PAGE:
Postby Stefan Lang » Mon, 06 Jun 2005 17:49:10 GMT



SCons is a full blown build tool. AFAIK they use the distutils
(setup.py) package for SCons installation.

Stefan




Re: Package, a future replacement for setup.rb and mkmf.rb

Postby Christian Neukirchen » Mon, 06 Jun 2005 17:56:01 GMT

ES < XXXX@XXXXX.COM > writes:


Package will not handle dependencies on it's own (You are strongly
recommended to check for libraries in the build part, though).

Package will not provide general "build management", but does generate
instructions how to build extensions.  That is, if you before used an
extconf.rb, you'll use Package, if you used a custom Rakefile, you'll
continue to do so.

It would be imaginable that Package could generate Rake tasks
dynamically, however, Rake is not (yet?) included in the Ruby standard
library.


I'll try to make it easy to use outside of Package.


Thank you, I'll come back on that.

-- 
Christian Neukirchen  < XXXX@XXXXX.COM >   http://www.**--****.com/ 



Re: Package, a future replacement for setup.rb and mkmf.rb

Postby Christian Neukirchen » Mon, 06 Jun 2005 17:59:01 GMT

dave < XXXX@XXXXX.COM > writes:


Please note that Package aims to specifically help Ruby developers
installing *Ruby* libraries and extensions.  Package is not trying to
be a general purpose tool for other languages, especially not autoconf
or automake.


How about you write the autotools in Ruby and have your own great
success? :-)

-- 
Christian Neukirchen  < XXXX@XXXXX.COM >   http://www.**--****.com/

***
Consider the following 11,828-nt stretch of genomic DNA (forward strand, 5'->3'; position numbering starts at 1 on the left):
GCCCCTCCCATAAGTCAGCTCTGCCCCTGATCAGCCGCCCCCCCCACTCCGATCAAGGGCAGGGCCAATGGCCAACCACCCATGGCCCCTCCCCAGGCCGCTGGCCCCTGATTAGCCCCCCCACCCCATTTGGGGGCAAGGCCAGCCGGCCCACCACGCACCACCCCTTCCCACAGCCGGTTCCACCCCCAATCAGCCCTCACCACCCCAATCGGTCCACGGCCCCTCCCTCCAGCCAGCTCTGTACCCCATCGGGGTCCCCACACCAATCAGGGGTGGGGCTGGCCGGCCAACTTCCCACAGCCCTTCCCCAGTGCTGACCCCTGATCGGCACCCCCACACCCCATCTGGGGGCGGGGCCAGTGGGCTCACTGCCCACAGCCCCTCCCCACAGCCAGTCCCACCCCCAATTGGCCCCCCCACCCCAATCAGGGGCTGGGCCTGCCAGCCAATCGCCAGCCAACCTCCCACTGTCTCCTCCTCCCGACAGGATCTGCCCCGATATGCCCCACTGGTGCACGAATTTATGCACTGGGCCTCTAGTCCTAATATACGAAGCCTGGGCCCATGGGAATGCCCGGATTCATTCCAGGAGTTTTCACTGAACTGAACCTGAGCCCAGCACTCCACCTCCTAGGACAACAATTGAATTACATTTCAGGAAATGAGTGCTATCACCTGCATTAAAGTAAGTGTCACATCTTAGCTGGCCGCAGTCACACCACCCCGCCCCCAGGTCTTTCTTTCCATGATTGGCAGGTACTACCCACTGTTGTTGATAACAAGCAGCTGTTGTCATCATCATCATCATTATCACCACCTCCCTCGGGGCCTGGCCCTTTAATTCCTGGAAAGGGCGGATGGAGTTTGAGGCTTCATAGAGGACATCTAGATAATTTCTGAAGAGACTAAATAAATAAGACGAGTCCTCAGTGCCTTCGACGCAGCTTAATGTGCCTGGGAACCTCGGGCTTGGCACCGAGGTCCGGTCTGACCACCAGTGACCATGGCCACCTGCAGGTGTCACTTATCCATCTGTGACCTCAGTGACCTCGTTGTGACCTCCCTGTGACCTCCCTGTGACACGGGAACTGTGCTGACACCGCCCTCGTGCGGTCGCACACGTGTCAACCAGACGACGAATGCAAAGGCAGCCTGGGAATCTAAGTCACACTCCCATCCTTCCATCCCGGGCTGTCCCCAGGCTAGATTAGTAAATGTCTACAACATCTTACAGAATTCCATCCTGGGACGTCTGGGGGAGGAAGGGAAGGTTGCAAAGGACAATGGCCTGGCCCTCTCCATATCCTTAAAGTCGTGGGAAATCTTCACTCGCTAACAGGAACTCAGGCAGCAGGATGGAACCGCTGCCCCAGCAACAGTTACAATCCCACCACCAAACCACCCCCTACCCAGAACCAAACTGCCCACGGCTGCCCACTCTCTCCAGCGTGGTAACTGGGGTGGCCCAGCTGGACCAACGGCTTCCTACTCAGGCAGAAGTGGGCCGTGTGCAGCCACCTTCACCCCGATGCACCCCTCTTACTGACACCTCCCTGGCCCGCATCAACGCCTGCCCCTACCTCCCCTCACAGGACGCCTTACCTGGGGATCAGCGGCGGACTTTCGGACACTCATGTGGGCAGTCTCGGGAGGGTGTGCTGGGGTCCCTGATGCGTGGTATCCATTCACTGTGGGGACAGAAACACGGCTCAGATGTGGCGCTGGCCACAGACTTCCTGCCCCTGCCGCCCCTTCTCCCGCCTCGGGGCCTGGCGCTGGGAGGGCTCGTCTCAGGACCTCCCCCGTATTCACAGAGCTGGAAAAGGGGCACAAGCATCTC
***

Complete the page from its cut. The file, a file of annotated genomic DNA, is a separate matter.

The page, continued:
Re: Package, a future replacement for setup.rb and mkmf.rb

Postby Stefan Lang » Mon, 06 Jun 2005 17:59:20 GMT


+0900]:

A clean API sounds good, it would be nice if it could be used as a
library to allow easy integration into other tools, e.g. Rant.
OTOH if Package uses Rant or Rake it is easier to make it portable
and there would be less dependencies on external (non-Ruby) tools.

Stefan



Re: Package, a future replacement for setup.rb and mkmf.rb

Postby Christian Neukirchen » Mon, 06 Jun 2005 18:15:10 GMT

Stefan Lang < XXXX@XXXXX.COM > writes:




I agree.  However, Package should not have any dependencies that are
not in the Ruby standard libraries.

-- 
Christian Neukirchen  < XXXX@XXXXX.COM >   http://www.**--****.com/ 



Re: Package, a future replacement for setup.rb and mkmf.rb

Postby dave » Mon, 06 Jun 2005 18:19:27 GMT

i'm not able to accomplish such glourious task :(


-- 
horatio, than are dreamt of in your philosophy.



Re: Package, a future replacement for setup.rb and mkmf.rb

Postby Lothar Scholz » Mon, 06 Jun 2005 19:28:06 GMT

Hello dave,




d> clap, clap.
d> this is wonderfull: we need it.



d> I can suggest you to look at scons ( http://www.**--****.com/ )


d> A great thing would be to replace: 
d>   - configure make and make install

d> As said on this mailing list to rake author you could:

Sorry but the "autoconf", "automake" and "libtools" are the worst
things i've ever seen in building libraries. I don't think we should
not write even one line to support these 15 year old c library problem
workaround tool.

Use ANSI-C and platform _IF_MY_SYSTEM_ specific precompiler conditions.
If this can't solve your problem change your code or use another
library or restrict the platforms on which your extensions runs.


-- 
 Best regards,                        emailto: scholz at scriptolutions dot com
 Lothar Scholz                         http://www.**--****.com/ 
 CTO Scriptolutions                   Ruby, PHP, Python IDE 's